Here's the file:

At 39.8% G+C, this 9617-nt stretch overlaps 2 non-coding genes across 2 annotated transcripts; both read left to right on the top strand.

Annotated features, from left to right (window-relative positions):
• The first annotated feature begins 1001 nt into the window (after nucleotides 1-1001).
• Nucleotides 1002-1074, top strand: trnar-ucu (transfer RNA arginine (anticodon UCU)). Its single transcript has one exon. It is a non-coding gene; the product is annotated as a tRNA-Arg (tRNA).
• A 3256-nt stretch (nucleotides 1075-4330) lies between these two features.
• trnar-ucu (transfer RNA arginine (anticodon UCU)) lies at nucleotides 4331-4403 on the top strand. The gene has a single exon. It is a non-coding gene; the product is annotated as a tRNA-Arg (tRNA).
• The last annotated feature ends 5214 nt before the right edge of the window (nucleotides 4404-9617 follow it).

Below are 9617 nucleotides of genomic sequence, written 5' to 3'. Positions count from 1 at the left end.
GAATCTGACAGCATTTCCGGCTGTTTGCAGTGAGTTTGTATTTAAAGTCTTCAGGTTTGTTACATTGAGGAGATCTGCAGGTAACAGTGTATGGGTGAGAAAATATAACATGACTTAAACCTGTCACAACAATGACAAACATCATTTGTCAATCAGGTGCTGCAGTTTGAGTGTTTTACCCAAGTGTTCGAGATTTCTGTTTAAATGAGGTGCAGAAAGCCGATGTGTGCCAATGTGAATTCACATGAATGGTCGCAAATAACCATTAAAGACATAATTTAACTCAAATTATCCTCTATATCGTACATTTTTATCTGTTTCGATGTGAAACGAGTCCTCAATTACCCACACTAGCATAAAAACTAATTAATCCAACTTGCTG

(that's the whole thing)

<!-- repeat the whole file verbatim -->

At 39.8% G+C, this 9617-nt stretch overlaps 2 non-coding genes across 2 annotated transcripts; both read left to right on the top strand.

Annotated features, from left to right (window-relative positions):
• The first annotated feature begins 1001 nt into the window (after nucleotides 1-1001).
• Nucleotides 1002-1074, top strand: trnar-ucu (transfer RNA arginine (anticodon UCU)). Its single transcript has one exon. It is a non-coding gene; the product is annotated as a tRNA-Arg (tRNA).
• A 3256-nt stretch (nucleotides 1075-4330) lies between these two features.
• trnar-ucu (transfer RNA arginine (anticodon UCU)) lies at nucleotides 4331-4403 on the top strand. The gene has a single exon. It is a non-coding gene; the product is annotated as a tRNA-Arg (tRNA).
• The last annotated feature ends 5214 nt before the right edge of the window (nucleotides 4404-9617 follow it).

Below are 9617 nucleotides of genomic sequence, written 5' to 3'. Positions count from 1 at the left end.
GAATCTGACAGCATTTCCGGCTGTTTGCAGTGAGTTTGTATTTAAAGTCTTCAGGTTTGTTACATTGAGGAGATCTGCAGGTAACAGTGTATGGGTGAGAAAATATAACATGACTTAAACCTGTCACAACAATGACAAACATCATTTGTCAATCAGGTGCTGCAGTTTGAGTGTTTTACCCAAGTGTTCGAGATTTCTGTTTAAATGAGGTGCAGAAAGCCGATGTGTGCCAATGTGAATTCACATGAATGGTCGCAAATAACCATTAAAGACATAATTTAACTCAAATTATCCTCTATATCGTACATTTTTATCTGTTTCGATGTGAAACGAGTCCTCAATTACCCACACTAGCATAAAAACTAATTAATCCAACTTGCTG